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Health Care Bill info from the Liberty Counsel

(HT: Davy Buck on Southern Appeal)

You can find it in either PDF or html form. It is a summary (including very brief commentaries) of parts of HR 3200. It was, according to the document, "reviewed, revised and adapted on July 29, 2009, by Liberty Counsel from the original authored by Peter Fleckenstein and posted on FreeRepublic.com and his blog, http://blog.flecksoflife.com." I reproduce it in its entirety below.

  • Sec. 113, Pg. 21-22 of the Health Care (HC) Bill MANDATES a government audit of the books of ALL EMPLOYERS that self-insure in order to “ensure that the law does not provide incentives for small and mid-size employers to self-insure”!
  • Sec. 122, Pg. 29, Lines 4-16 - YOUR HEALTH CARE WILL BE RATIONED!
  • Sec. 123, Pg. 30 - THERE WILL BE A GOVERNMENT COMMITTEE deciding what treatments and benefits you get.
  • Sec. 142, Pg. 42 - The Health Choices Commissioner will choose your benefits for you. You have no choice!
  • Sec. 152, Pg. 50-51 - HC will be provided to ALL NON-US citizens.
  • Sec. 163, Pg. 58-59 beginning at line 5 - Government will have real-time access to individual’s finances & a National ID health care card will be issued!
  • Sec. 163, Pg. 59, Lines 21-24 - Government will have direct access to your bank accounts for electronic funds transfer.
  • Sec. 164, Pg. 65 is a payoff subsidized plan for retirees and their families in unions & community organizations (ACORN).
  • Sec. 201, Pg. 72, Lines 8-14 - Government is creating an HC Exchange to bring private plans under government control.
  • Sec. 203, Pg. 84 - Government mandates ALL benefit packages for private Health Care plans in the exchange.
  • Sec. 203, Pg. 85, Line 7 - Specifications of benefit levels for plans means that the government will define your HC plan and has the ability to ration your health care!
  • Sec. 205, Pg. 95, Lines 8-18 - The government will use groups (i.e., ACORN & AmeriCorps) to “inform and educate” (sign up) individuals for government plan.
  • Sec. 205, Pg. 102, Lines 12-18 - Medicaid-eligible individuals will be automatically enrolled in Medicaid. No freedom to choose.
  • Sec. 223, Pg. 124, Lines 24-25 - No company can sue the government for price-fixing. No “administrative of judicial review” against a government monopoly.
  • Sec. 225, Pg. 127, Lines 1-16 - Doctors – the government will tell YOU what you can make. “The Secretary shall provide for the annual participation of physicians under the public health insurance option, for which payment may be made for services furnished during the year.”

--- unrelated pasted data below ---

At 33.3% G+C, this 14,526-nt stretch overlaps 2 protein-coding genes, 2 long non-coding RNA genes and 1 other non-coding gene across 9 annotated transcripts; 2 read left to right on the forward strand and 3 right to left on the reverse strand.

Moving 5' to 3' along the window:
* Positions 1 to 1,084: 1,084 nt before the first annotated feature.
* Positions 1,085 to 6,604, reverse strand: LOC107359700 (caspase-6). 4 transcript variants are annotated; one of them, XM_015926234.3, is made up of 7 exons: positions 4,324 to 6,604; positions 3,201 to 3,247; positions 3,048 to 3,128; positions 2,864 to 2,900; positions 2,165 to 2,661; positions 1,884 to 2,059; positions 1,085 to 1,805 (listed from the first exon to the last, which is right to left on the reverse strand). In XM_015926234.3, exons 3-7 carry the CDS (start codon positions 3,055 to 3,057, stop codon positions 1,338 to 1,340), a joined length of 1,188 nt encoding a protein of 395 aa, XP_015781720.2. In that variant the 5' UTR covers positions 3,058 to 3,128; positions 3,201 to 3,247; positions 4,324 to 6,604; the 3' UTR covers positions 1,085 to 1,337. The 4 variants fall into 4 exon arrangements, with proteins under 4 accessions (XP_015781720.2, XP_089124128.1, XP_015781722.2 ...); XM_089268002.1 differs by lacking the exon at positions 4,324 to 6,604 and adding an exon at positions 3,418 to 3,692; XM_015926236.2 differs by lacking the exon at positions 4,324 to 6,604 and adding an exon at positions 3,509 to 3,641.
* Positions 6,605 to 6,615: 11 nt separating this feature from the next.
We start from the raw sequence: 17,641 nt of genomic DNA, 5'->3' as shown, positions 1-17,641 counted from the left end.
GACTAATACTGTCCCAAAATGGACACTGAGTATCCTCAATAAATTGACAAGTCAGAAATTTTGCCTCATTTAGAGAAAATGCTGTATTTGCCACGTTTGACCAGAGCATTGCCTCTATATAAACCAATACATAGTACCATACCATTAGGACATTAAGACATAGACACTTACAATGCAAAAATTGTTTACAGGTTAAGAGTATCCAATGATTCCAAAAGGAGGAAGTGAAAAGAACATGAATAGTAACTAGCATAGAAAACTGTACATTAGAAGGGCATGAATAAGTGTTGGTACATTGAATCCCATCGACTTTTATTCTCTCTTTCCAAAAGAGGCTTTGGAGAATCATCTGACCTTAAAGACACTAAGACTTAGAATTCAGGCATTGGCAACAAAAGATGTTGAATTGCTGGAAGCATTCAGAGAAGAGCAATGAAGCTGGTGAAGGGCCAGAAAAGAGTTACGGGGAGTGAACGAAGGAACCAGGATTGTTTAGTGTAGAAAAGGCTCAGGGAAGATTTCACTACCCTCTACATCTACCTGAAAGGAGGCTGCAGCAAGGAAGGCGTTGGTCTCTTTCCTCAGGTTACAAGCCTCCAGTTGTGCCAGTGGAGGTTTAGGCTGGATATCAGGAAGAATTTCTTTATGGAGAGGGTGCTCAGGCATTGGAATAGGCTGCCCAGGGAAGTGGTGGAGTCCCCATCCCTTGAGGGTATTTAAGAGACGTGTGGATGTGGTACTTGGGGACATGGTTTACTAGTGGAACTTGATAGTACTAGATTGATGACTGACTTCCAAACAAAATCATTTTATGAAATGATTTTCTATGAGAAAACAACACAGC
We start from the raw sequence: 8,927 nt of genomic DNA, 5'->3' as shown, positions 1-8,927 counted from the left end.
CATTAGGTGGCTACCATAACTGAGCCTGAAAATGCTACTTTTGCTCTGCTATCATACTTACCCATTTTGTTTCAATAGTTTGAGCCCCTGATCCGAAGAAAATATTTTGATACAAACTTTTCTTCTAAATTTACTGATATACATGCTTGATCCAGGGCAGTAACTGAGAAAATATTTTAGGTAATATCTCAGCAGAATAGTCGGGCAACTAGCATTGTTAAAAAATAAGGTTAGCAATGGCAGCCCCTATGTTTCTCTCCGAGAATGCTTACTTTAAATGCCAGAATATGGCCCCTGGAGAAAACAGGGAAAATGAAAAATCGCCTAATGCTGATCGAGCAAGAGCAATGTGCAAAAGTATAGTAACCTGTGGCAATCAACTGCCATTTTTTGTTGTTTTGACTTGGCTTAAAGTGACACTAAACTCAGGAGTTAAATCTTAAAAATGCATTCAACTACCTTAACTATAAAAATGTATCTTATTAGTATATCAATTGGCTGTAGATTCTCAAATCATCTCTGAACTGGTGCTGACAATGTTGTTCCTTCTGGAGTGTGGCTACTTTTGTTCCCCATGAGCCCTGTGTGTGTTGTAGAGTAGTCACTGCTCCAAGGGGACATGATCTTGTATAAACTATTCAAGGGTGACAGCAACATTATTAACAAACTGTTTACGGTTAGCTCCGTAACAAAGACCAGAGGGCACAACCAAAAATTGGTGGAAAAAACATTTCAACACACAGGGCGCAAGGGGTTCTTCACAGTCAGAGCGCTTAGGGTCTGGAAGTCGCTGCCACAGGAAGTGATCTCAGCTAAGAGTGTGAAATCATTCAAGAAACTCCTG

• Sec. 312, Pg. 145, Lines 15-17 - Employers MUST auto-enroll employees into public option plan.
  • Sec. 313, Pg. 149, Lines 16-23 - ANY employer with payroll $400,000 and above who does not provide public option pays 8% tax on all payroll.
  • Sec. 313, Pg. 150, Lines 9-13 - Businesses with payroll between $251,000 and $400,000 who do not provide public option pay 2-6% tax on all payroll.
  • Sec. 401.59B, Pg. 167, Lines 18-23 - ANY individual who does not have acceptable care, according to government, will be taxed 2.5% of income.
  • Sec. 59B, Pg. 170, Line 1 - Any NONRESIDENT alien is exempt from individual taxes. (Americans will pay for their health care.)
  • Sec. 431, Pg. 195, Lines 1-3 - Officers and employees of HC Administration (government) will have access to ALL Americans’ financial and personal records.
  • Sec. 441, Pg. 203, Lines 14-15 - “The tax imposed under this section shall not be treated as tax.” Yes, it says that.
  • Sec. 1121, Pg. 239, Lines 14-24 - The government will limit and reduce physician services for Medicaid. Seniors, low income and poor are the ones affected.
  • Sec. 1121, Pg. 241, Lines 6-8 - Doctors, it does not matter what specialty you have; you’ll all be paid the same. “Service categories established under this paragraph shall apply without regard to the specialty of the physician furnishing the service.”
  • Sec. 1122, Pg. 253, Lines 10-23 - The government “validates work relative value units” (sets value of doctor’s time), professional judgment, methods etc. (defining the value of humans).
  • Sec. 1131, Pg. 265 - Government mandates and controls productivity for private HC industries. “Incorporating Productivity Improvements into Market Basket Updates that Do Not Already Incorporate Such Improvements.”
  • Sec. 1141, Pg. 268 - The government regulates rental and purchase of power-driven wheelchairs.
  • Sec. 1145, Pg. 272 - Treatment of certain cancer hospitals: Cancer patients and their treatment are open to rationing!